## 3.1.2. Physical Clocks

3.1.2. Physical Clocks

Although Lamport's algorithm gives an unambiguous event ordering, the time values assigned to events are not necessarily close to the actual times at which they occur. In some systems (e.g., real-time systems), the actual clock time is important. For these systems external physical clocks are required. For reasons of efficiency and redundancy, multiple physical clocks are generally considered desirable, which yields two problems: (1) How do we synchronize them with real-world clocks, and (2) How do we synchronize the clocks with each other?

Before answering these questions, let us digress slightly to see how time is actually measured. It is not nearly as simple as one might think, especially when high accuracy is required. Since the invention of mechanical clocks in the 17th century, time has been measured astronomically. Every day, the sun appears to rise on the eastern horizon, climbs to a maximum height in the sky, and sinks in the west. The event of the sun's reaching its highest apparent point in the sky is called the transit of the sun. This event occurs at about noon each day. The interval between two consecutive transits of the sun is called the solar day. Since there are 24 hours in a day, each containing 3600 seconds, the solar second is defined as exactly 1/86400th of a solar day. the geometry of the mean solar day calculation is shown in Fig. 3-3.

Fig. 3-3. Computation of the mean solar day.

In the 1940s, it was established that the period of the earth's rotation is not constant. The earth is slowing down due to tidal friction and atmospheric drag. Based on studies of growth patterns in ancient coral, geologists now believe that 300 million years ago there were about 400 days per year. The length of the year, that is, the time for one trip around the sun, is not thought to have changed; the day has simply become longer. In addition to this long-term trend, short-term variations in the length of the day also occur, probably caused by turbulence deep in the earth's core of molten iron. These revelations led astronomers to compute the length of the day by measuring a large number of days and taking the average before dividing by 86,400. The resulting quantity was called the mean solar second.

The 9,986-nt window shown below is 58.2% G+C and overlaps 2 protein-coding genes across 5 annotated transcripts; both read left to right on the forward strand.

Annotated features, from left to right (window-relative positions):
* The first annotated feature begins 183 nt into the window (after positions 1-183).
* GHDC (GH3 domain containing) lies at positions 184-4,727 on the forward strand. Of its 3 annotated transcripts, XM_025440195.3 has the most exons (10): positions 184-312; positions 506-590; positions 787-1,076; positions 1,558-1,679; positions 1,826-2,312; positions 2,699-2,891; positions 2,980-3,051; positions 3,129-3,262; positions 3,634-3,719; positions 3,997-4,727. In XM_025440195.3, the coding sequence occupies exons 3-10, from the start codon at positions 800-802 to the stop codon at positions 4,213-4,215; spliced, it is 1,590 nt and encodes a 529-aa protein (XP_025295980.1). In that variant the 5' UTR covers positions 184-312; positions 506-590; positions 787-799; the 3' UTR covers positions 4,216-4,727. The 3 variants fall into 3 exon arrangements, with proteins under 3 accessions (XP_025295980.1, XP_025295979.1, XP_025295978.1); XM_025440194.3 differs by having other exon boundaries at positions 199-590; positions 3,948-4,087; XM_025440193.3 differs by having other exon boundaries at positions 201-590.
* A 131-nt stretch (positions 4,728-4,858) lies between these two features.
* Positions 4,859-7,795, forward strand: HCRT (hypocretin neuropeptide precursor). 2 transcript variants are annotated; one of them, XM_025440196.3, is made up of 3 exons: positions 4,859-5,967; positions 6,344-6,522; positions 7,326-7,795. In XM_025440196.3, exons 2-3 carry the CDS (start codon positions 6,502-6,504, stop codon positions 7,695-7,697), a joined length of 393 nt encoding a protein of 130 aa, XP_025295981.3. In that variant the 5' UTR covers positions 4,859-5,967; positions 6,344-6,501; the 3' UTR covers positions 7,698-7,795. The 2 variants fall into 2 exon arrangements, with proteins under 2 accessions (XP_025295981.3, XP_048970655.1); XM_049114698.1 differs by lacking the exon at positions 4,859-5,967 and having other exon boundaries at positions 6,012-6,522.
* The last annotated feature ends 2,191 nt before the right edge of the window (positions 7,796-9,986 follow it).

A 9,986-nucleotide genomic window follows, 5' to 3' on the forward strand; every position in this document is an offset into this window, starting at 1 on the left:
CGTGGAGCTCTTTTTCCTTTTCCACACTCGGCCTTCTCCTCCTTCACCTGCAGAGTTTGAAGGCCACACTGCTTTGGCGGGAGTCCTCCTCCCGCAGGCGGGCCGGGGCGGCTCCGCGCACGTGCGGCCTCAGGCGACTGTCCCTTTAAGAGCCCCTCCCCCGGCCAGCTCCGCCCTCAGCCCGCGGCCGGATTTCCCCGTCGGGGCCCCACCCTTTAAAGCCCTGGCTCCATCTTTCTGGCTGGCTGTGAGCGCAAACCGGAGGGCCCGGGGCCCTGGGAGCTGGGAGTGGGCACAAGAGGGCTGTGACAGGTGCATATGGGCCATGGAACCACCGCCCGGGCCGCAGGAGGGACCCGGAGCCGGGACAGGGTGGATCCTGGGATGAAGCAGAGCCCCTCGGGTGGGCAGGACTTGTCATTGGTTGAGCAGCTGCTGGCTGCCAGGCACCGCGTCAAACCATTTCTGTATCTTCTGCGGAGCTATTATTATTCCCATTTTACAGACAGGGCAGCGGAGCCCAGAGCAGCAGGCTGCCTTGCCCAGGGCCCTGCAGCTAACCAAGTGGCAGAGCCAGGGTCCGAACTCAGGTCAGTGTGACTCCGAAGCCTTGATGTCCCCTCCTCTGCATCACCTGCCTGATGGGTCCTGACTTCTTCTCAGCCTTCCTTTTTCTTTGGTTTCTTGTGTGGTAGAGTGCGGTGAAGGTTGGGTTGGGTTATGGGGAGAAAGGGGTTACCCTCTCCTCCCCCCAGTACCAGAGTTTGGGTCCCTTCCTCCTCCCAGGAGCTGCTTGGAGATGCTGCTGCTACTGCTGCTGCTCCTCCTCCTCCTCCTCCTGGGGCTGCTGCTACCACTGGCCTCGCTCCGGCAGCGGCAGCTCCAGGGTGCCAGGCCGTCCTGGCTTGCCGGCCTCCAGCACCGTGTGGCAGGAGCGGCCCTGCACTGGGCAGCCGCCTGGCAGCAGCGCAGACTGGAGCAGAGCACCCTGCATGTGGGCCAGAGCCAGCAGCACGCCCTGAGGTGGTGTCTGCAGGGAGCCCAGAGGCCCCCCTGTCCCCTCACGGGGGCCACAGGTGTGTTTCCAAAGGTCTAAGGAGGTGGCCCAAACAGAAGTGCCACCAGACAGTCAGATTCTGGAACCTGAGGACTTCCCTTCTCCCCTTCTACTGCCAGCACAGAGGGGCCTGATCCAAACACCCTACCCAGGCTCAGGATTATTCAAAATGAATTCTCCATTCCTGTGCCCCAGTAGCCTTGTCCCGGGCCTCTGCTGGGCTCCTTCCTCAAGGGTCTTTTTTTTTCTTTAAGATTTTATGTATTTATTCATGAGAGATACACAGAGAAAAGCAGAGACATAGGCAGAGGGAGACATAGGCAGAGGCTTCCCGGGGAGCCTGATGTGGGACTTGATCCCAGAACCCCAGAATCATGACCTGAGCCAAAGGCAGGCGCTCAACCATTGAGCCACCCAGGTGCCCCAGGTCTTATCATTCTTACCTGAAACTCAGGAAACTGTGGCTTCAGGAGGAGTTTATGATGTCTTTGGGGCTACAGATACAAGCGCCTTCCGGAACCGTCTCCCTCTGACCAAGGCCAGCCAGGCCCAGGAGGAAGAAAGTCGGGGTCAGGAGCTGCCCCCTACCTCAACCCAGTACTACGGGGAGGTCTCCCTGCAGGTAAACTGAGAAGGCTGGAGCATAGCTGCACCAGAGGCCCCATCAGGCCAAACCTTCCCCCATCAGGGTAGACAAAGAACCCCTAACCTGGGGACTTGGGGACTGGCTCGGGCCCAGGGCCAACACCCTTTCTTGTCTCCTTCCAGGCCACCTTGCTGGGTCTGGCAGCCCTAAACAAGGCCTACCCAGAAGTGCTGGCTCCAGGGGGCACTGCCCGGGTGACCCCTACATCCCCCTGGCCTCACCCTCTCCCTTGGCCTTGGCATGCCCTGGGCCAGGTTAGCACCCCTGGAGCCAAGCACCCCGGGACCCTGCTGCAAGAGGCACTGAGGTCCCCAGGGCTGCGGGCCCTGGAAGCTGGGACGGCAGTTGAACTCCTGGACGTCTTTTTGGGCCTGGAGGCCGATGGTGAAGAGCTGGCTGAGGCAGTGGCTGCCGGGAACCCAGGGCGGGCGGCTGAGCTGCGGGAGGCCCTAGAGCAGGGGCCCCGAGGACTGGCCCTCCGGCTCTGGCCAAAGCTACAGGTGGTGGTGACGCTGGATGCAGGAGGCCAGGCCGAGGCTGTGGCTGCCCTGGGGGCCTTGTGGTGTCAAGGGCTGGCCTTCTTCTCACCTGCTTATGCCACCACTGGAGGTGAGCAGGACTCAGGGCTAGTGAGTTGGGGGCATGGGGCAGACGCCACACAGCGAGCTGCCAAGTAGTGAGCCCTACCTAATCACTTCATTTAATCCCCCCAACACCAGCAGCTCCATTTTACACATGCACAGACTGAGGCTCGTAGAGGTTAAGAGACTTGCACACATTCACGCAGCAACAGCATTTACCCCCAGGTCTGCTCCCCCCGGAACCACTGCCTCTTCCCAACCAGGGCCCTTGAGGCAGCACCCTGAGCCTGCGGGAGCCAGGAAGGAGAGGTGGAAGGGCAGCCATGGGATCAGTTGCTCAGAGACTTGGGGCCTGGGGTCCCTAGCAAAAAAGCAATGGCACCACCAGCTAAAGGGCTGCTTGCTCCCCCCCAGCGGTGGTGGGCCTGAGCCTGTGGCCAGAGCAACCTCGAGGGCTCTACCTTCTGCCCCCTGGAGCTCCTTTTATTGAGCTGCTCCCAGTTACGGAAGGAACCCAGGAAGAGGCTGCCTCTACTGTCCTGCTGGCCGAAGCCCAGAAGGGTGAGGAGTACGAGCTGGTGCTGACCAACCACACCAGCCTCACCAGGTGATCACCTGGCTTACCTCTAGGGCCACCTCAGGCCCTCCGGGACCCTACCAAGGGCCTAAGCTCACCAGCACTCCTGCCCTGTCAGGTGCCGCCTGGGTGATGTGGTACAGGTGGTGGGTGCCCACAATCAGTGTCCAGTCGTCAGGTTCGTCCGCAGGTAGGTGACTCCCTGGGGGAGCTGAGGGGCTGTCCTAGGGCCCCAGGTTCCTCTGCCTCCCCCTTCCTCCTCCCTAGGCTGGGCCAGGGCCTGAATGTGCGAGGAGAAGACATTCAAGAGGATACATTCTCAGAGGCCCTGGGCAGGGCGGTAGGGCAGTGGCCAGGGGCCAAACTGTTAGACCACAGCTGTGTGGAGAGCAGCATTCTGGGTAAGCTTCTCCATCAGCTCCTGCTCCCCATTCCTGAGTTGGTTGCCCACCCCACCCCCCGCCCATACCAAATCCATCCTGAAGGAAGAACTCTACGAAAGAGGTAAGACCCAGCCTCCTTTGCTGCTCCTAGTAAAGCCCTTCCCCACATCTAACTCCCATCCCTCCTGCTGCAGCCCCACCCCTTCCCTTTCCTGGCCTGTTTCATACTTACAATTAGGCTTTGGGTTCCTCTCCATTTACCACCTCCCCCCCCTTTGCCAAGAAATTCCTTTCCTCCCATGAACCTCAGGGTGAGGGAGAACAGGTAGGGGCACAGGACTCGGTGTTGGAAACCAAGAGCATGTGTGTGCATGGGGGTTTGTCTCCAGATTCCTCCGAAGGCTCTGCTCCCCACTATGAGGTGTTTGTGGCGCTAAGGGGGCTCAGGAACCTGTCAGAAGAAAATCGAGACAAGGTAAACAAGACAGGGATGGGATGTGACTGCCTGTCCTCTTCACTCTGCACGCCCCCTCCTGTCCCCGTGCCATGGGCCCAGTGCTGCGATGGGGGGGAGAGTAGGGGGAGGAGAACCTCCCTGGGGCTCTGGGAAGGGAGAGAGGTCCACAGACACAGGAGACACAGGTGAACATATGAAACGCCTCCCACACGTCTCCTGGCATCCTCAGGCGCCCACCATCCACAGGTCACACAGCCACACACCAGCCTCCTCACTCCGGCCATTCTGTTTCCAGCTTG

With the invention of the atomic clock in 1948, it became possible to measure time much more accurately, and independent of the wiggling and wobbling of the earth, by counting transitions of the cesium 133 atom. The physicists took over the job of timekeeping from the astronomers, and defined the second to be the time it takes the cesium 133 atom to make exactly 9,192,631,770 transitions. The choice of 9,192,631,770 was made to make the atomic second equal to the mean solar second in the year of its introduction. Currently, about 50 laboratories around the world have cesium 133 clocks. Periodically, each laboratory tells the Bureau International de l'Heure (BIH) in Paris how many times its clock has ticked. The BIH averages these to produce International Atomic Time, which is abbreviated TAI. Thus TAI is just the mean number of ticks of the cesium 133 clocks since midnight on Jan. 1, 1958 (the beginning of time) divided by 9,192,631,770.